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GEORGE "BUGS" MORAN: HIS WAR WITH AL CAPONE
Pals


"We were rough and ready guys,
But oh how we could harmonize... "

-- Heart of My Heart

Born in 1893 on farm land near Minneapolis, Minnesota, little George Moran's parents, a good-natured Irish father and a devoutly religious Polish mother, brought him to the "City of Big Shoulders," Chicago, around 1899. As if the six-year-old took the moniker that poet Carl Sandburg had given his new town literally, Georgie Moran quickly developed a handsome girth and a set of broad shoulders. Those who knew the family said he inherited his mother's studious brown eyes and his father's features that sparkled of the map of Ireland.

The Morans (whom some researchists say might have been actually named Morrissey) settled in the Irish-populated urban area north of the Chicago River called Kilgubbin. It was a spider web of streets, a ten-minute trolleycar ride from Chicago's downtown Loop, dinned with the cacophony of a hundred what-not markets, billiards halls, saloons, honky-tonks and dance joints, most of which Moran lingered in or in the alleys behind them rather than attending school. Learning young that his father's laboring talents rarely earned the daily bread, and that the stomach required food, he began making nickels and dimes on his own. A quick way to do that was by emulating some of the Wild West outlaws he undoubtedly had read of in the popular dime novels of the day. He kidnapped horses off delivery wagons and held them in abandoned garages or storefronts until the owner paid a ransom. While some of his friends laughed and called him "Jesse James" or "Little Horse-Napper," his reply was always, "Hell, it's a living 'till something better comes along."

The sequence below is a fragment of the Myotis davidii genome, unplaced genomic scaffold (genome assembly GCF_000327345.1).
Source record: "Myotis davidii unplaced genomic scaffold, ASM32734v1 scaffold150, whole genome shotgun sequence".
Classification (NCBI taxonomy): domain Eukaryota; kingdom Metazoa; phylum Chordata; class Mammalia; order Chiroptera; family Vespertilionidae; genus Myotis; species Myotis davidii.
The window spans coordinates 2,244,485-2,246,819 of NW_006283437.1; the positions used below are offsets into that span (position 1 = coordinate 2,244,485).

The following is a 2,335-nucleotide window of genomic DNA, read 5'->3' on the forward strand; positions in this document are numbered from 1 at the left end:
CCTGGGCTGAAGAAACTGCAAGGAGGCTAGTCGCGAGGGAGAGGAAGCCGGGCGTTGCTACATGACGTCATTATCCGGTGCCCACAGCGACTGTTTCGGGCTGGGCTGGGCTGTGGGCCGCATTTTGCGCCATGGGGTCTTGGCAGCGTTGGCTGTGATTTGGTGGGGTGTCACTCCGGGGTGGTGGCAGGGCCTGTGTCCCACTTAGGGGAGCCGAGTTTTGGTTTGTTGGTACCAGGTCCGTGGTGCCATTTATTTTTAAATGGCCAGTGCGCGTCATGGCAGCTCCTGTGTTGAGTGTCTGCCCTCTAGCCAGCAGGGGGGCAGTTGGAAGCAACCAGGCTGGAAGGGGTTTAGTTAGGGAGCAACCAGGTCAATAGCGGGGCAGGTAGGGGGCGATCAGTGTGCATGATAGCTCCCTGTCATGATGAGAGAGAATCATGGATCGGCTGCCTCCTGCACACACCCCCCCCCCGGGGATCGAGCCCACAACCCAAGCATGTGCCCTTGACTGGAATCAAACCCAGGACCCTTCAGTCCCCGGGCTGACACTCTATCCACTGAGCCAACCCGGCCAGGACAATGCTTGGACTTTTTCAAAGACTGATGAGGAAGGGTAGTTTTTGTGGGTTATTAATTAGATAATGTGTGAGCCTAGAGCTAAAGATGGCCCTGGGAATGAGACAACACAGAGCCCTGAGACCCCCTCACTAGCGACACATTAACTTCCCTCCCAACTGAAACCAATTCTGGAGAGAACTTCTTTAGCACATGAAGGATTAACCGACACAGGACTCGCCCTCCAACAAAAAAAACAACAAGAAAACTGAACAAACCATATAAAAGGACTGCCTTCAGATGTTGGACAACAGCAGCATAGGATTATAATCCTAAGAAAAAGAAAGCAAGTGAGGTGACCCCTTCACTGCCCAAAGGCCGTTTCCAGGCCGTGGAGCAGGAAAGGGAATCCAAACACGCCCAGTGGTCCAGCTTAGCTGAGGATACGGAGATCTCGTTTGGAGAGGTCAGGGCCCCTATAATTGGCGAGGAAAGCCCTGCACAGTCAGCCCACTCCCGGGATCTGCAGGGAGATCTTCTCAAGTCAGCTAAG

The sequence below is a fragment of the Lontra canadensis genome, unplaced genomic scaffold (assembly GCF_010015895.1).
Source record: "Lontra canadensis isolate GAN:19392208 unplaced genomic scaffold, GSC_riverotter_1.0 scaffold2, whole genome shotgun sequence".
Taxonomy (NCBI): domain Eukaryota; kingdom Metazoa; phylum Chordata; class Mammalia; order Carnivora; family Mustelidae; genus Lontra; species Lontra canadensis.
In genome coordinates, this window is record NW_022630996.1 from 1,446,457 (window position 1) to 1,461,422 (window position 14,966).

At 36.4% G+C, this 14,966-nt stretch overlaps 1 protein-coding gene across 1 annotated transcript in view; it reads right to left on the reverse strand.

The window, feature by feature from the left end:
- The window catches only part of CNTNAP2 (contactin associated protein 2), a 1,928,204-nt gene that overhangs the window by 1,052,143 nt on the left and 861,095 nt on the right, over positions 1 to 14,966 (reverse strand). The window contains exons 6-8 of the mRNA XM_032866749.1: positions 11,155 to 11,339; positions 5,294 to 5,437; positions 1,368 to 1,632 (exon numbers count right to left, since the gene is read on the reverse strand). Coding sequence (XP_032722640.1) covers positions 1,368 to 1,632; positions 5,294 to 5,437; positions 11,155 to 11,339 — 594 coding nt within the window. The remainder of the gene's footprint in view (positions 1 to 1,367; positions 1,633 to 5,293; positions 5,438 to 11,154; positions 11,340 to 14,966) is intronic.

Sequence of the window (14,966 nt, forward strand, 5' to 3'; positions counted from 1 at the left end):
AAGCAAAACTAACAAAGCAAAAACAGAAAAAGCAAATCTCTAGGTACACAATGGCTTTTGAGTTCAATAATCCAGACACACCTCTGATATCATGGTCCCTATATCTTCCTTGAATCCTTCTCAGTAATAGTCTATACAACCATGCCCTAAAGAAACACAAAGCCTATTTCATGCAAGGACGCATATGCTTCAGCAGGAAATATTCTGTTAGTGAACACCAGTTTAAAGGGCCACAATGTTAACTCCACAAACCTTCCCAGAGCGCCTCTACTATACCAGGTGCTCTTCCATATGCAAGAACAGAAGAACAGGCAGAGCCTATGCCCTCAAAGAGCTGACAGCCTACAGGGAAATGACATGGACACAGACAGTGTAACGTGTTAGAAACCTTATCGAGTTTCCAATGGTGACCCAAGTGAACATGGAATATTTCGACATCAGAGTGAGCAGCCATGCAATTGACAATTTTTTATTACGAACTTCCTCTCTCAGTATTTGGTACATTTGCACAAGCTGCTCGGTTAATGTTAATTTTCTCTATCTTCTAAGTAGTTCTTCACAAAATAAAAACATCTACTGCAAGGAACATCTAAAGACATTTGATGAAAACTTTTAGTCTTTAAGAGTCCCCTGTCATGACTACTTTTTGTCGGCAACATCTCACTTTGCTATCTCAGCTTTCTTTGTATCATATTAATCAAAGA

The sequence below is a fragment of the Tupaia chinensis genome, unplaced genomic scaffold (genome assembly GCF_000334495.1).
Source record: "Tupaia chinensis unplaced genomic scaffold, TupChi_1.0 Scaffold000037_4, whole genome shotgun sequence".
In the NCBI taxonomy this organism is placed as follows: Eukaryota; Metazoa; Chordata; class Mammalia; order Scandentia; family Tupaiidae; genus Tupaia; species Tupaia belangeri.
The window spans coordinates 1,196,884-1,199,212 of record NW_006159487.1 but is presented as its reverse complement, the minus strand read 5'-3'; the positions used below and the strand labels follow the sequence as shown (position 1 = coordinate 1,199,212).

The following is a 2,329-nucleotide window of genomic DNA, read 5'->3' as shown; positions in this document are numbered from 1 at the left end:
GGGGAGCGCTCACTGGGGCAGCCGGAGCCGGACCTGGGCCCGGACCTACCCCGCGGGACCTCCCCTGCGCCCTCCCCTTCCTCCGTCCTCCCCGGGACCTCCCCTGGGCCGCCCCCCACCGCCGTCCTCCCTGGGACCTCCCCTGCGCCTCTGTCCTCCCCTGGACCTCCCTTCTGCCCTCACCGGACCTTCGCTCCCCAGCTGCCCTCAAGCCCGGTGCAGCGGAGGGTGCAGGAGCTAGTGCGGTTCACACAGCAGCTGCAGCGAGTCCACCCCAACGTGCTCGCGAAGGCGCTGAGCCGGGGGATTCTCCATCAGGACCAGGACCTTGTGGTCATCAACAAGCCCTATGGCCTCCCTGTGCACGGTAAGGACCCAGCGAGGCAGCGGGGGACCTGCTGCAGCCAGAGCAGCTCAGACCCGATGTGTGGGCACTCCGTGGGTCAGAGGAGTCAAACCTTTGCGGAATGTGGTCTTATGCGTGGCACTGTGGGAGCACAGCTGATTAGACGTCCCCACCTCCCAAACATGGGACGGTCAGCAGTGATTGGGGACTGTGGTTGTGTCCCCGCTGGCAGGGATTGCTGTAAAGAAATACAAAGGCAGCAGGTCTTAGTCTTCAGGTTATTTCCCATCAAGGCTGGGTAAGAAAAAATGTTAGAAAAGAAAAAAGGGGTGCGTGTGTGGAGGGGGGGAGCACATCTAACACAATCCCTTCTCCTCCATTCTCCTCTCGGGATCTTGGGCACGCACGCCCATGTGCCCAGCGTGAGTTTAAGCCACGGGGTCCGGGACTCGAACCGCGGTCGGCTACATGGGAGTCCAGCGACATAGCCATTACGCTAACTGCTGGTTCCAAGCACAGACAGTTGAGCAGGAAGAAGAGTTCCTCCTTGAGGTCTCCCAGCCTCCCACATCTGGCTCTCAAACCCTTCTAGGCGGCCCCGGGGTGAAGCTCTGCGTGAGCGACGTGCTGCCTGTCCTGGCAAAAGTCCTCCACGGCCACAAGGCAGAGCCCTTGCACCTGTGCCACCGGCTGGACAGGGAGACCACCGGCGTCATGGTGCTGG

Michigan Ave, Chicago 

Kilgubbin was referred to at times as "Hell's Kitchen," for two reasons. Certain portions of it were citywide notorious, such as one intersection not far from Moran's home that claimed, according to the police, a murder every night. The district also incubated gangs of youthful toughs, many of them not out of puberty, whose fatal star led them to felonious crime and sometimes shootouts with the police before they were 21 years old. Moran's earliest pals, who were also to become lifelong ones, may have sung beside him in the boys' choir at Holy Name Cathedral, but they abandoned all sanctity with the removal of their spotless white cassocks every Sunday afternoon.

O'Banion in his 20's